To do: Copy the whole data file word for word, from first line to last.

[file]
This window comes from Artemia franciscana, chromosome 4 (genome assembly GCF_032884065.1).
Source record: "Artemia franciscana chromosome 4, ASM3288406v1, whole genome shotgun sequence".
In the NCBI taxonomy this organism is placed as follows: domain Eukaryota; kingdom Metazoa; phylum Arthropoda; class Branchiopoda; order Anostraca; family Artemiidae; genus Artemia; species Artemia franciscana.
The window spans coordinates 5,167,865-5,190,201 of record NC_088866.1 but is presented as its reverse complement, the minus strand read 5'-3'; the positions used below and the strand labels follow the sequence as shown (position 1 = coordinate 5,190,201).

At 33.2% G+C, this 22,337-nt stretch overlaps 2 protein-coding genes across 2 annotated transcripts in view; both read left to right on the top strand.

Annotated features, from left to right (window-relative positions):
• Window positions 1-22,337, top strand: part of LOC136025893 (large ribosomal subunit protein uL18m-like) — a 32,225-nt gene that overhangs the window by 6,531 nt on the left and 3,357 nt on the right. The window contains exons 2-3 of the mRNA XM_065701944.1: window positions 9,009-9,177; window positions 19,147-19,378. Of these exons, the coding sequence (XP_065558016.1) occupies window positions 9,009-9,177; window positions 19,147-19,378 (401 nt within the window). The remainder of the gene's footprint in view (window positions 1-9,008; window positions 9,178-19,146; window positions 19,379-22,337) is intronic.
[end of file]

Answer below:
This window comes from Artemia franciscana, chromosome 4 (genome assembly GCF_032884065.1).
Source record: "Artemia franciscana chromosome 4, ASM3288406v1, whole genome shotgun sequence".
In the NCBI taxonomy this organism is placed as follows: domain Eukaryota; kingdom Metazoa; phylum Arthropoda; class Branchiopoda; order Anostraca; family Artemiidae; genus Artemia; species Artemia franciscana.
The window spans coordinates 5,167,865-5,190,201 of record NC_088866.1 but is presented as its reverse complement, the minus strand read 5'-3'; the positions used below and the strand labels follow the sequence as shown (position 1 = coordinate 5,190,201).

At 33.2% G+C, this 22,337-nt stretch overlaps 2 protein-coding genes across 2 annotated transcripts in view; both read left to right on the top strand.

Annotated features, from left to right (window-relative positions):
• Window positions 1-22,337, top strand: part of LOC136025893 (large ribosomal subunit protein uL18m-like) — a 32,225-nt gene that overhangs the window by 6,531 nt on the left and 3,357 nt on the right. The window contains exons 2-3 of the mRNA XM_065701944.1: window positions 9,009-9,177; window positions 19,147-19,378. Of these exons, the coding sequence (XP_065558016.1) occupies window positions 9,009-9,177; window positions 19,147-19,378 (401 nt within the window). The remainder of the gene's footprint in view (window positions 1-9,008; window positions 9,178-19,146; window positions 19,379-22,337) is intronic.